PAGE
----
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Home > Health Library > Irritable Bowel Syndrome: Controlling Symptoms With Diet
Irritable bowel syndrome, or IBS, is a problem with the intestines. IBS can cause belly pain, bloating, gas, constipation, and diarrhea. Most people can control their symptoms by changing their diet and easing stress.
No specific foods cause everyone with IBS to have symptoms. Many people find that they feel better by limiting or eliminating foods that may bring on symptoms. Make sure you don't stop eating all foods from any one food group without talking with a dietitian. You need to make sure you are still getting all the nutrients you need.
You can manage your IBS by limiting or not eating foods that may bring on symptoms, particularly diarrhea, constipation, gas, and bloating.
Here are some suggestions to get you started.
Don't skip meals or wait too long between meals.
Be sure to drink water in addition to your other beverages. If you have kidney, heart, or liver disease and have to limit fluids, talk with your doctor before you increase the amount of fluids you drink.
Vegetables such as artichokes, asparagus, broccoli, brussels sprouts, cabbage, cauliflower, cucumbers, green peppers, onions, peas, radishes, and raw potatoes may not be digested well by your body and can cause gas and bloating.
These are high in fructose. People who have IBS may not be able to digest fructose well. This can cause diarrhea, gas, and bloating.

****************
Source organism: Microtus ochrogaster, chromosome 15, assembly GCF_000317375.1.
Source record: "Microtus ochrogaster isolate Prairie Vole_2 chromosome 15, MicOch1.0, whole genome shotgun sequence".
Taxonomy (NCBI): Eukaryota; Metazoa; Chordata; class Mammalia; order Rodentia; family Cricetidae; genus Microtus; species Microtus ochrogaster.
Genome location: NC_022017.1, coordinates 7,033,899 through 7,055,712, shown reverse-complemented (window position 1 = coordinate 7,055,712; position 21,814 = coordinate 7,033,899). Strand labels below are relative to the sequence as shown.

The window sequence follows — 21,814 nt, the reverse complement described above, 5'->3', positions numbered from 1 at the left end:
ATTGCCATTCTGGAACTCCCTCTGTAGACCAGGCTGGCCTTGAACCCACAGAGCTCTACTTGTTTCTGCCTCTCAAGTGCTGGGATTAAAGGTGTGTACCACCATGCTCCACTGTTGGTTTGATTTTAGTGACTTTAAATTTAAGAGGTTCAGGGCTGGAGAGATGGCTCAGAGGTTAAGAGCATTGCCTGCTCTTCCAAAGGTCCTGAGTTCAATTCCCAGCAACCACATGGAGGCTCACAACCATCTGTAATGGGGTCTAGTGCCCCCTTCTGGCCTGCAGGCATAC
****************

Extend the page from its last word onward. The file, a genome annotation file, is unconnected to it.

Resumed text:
Lactose is a sugar found in milk. People who have IBS may have worse symptoms when they eat or drink dairy.
Fiber affects each person who has IBS in different ways.
If you have diarrhea, try limiting the amount of high-fiber foods you eat. This includes vegetables, fruits, whole-grain breads and pasta, high-fiber cereal, and brown rice.
To reduce constipation, add fiber such as fruits, vegetables, beans, and whole grains in your diet each day and drink plenty of water.
FODMAPs are carbohydrates that are in many types of foods. It stands for fermentable oligosaccharides, disaccharides, monosaccharides, and polyols.
If you have digestive problems, these can make your symptoms worse.
A low-FODMAP diet is when you stop eating high-FODMAP foods for about two months. Then you slowly add them back in to your diet to see what foods cause digestion problems.
Track what you eat, your emotions, activities, and your symptoms after eating. If you notice patterns of symptoms after eating certain foods, you can try removing those foods from your diet.
Many people find that their IBS symptoms get worse after they eat. Sometimes certain foods make symptoms worse.
Make sure that you don't stop eating completely from any one food group without talking with a dietitian. You need to make sure that you're still getting all the nutrients you need.
Foods most commonly listed as causing symptoms include:
Other types of food that can make IBS symptoms worse include:
Current as of:
September 8, 2021
Author: Healthwise StaffMedical Review: E. Gregory Thompson MD - Internal MedicineAdam Husney MD - Family Medicine
Current as of: September 8, 2021
Author: Healthwise Staff
Medical Review:E. Gregory Thompson MD - Internal Medicine & Adam Husney MD - Family Medicine
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